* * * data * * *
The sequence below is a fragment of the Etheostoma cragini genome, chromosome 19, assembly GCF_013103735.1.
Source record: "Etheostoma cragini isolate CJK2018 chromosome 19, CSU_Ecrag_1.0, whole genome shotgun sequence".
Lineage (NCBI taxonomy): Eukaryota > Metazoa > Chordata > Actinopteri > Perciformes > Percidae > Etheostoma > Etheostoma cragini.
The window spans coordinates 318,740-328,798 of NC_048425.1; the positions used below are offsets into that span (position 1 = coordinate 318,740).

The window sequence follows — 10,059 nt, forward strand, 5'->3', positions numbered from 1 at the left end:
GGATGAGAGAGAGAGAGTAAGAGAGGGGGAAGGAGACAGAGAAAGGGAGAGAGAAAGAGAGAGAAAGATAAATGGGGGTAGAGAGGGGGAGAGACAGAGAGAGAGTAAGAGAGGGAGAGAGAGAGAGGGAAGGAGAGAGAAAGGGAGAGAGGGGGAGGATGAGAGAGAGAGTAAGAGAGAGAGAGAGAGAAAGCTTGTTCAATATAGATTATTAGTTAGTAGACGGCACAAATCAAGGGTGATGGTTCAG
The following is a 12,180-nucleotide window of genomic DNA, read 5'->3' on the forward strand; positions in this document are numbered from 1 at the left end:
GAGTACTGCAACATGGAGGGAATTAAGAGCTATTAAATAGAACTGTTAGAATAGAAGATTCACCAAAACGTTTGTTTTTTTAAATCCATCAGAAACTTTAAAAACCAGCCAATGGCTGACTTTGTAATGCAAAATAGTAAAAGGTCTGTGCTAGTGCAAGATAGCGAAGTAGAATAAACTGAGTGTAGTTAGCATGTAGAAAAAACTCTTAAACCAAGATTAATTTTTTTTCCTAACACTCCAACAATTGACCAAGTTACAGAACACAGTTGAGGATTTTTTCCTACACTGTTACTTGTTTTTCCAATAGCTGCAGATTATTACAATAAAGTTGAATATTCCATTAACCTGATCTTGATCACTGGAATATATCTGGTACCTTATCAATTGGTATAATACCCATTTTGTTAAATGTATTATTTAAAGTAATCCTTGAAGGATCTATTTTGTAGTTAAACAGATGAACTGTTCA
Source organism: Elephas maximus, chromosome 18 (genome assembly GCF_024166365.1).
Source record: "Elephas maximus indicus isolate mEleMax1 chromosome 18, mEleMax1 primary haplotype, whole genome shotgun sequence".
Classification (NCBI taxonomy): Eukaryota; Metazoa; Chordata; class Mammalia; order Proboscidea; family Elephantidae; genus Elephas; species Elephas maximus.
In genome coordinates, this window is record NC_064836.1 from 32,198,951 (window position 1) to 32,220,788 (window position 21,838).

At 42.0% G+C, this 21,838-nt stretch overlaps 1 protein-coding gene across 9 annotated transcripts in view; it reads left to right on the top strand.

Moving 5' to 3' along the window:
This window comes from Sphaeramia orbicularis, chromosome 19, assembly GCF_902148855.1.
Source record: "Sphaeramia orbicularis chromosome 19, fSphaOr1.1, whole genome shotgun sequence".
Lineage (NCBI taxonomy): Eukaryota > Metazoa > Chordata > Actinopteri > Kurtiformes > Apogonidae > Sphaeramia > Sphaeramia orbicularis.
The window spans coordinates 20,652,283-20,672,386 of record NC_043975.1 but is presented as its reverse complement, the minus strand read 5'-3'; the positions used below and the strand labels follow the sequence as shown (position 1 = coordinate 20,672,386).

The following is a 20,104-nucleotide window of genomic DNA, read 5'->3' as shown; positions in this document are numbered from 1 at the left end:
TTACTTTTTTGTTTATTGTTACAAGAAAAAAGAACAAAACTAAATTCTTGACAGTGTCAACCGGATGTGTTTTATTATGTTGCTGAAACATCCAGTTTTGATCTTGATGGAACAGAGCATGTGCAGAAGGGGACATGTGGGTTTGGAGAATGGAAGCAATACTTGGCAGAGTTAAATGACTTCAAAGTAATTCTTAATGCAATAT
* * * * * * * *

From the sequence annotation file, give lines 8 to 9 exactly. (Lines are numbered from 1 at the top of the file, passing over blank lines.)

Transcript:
GAGTACTGCAACATGGAGGGAATTAAGAGCTATTAAATAGAACTGTTAGAATAGAAGATTCACCAAAACGTTTGTTTTTTTAAATCCATCAGAAACTTTAAAAACCAGCCAATGGCTGACTTTGTAATGCAAAATAGTAAAAGGTCTGTGCTAGTGCAAGATAGCGAAGTAGAATAAACTGAGTGTAGTTAGCATGTAGAAAAAACTCTTAAACCAAGATTAATTTTTTTTCCTAACACTCCAACAATTGACCAAGTTACAGAACACAGTTGAGGATTTTTTCCTACACTGTTACTTGTTTTTCCAATAGCTGCAGATTATTACAATAAAGTTGAATATTCCATTAACCTGATCTTGATCACTGGAATATATCTGGTACCTTATCAATTGGTATAATACCCATTTTGTTAAATGTATTATTTAAAGTAATCCTTGAAGGATCTATTTTGTAGTTAAACAGATGAACTGTTCA
Source organism: Elephas maximus, chromosome 18 (genome assembly GCF_024166365.1).